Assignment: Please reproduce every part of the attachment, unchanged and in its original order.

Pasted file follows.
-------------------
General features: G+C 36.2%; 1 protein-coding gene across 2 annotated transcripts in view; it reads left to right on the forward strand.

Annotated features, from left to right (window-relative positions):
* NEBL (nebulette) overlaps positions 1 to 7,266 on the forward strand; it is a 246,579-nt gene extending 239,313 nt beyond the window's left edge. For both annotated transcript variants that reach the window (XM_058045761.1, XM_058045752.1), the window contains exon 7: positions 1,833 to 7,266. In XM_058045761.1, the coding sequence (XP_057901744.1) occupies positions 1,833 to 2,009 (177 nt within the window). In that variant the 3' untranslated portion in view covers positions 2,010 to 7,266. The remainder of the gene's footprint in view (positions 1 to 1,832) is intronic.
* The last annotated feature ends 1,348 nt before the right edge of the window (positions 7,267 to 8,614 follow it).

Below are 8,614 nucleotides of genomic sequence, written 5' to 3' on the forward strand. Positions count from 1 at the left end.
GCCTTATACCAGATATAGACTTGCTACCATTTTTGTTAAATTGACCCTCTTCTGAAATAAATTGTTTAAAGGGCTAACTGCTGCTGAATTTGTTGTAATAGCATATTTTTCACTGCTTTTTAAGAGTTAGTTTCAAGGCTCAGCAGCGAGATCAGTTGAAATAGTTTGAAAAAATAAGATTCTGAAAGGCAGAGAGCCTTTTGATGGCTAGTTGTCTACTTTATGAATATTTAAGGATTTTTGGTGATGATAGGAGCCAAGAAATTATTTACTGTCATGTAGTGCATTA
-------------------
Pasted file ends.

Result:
General features: G+C 36.2%; 1 protein-coding gene across 2 annotated transcripts in view; it reads left to right on the forward strand.

Annotated features, from left to right (window-relative positions):
* NEBL (nebulette) overlaps positions 1 to 7,266 on the forward strand; it is a 246,579-nt gene extending 239,313 nt beyond the window's left edge. For both annotated transcript variants that reach the window (XM_058045761.1, XM_058045752.1), the window contains exon 7: positions 1,833 to 7,266. In XM_058045761.1, the coding sequence (XP_057901744.1) occupies positions 1,833 to 2,009 (177 nt within the window). In that variant the 3' untranslated portion in view covers positions 2,010 to 7,266. The remainder of the gene's footprint in view (positions 1 to 1,832) is intronic.
* The last annotated feature ends 1,348 nt before the right edge of the window (positions 7,267 to 8,614 follow it).

Below are 8,614 nucleotides of genomic sequence, written 5' to 3' on the forward strand. Positions count from 1 at the left end.
GCCTTATACCAGATATAGACTTGCTACCATTTTTGTTAAATTGACCCTCTTCTGAAATAAATTGTTTAAAGGGCTAACTGCTGCTGAATTTGTTGTAATAGCATATTTTTCACTGCTTTTTAAGAGTTAGTTTCAAGGCTCAGCAGCGAGATCAGTTGAAATAGTTTGAAAAAATAAGATTCTGAAAGGCAGAGAGCCTTTTGATGGCTAGTTGTCTACTTTATGAATATTTAAGGATTTTTGGTGATGATAGGAGCCAAGAAATTATTTACTGTCATGTAGTGCATTA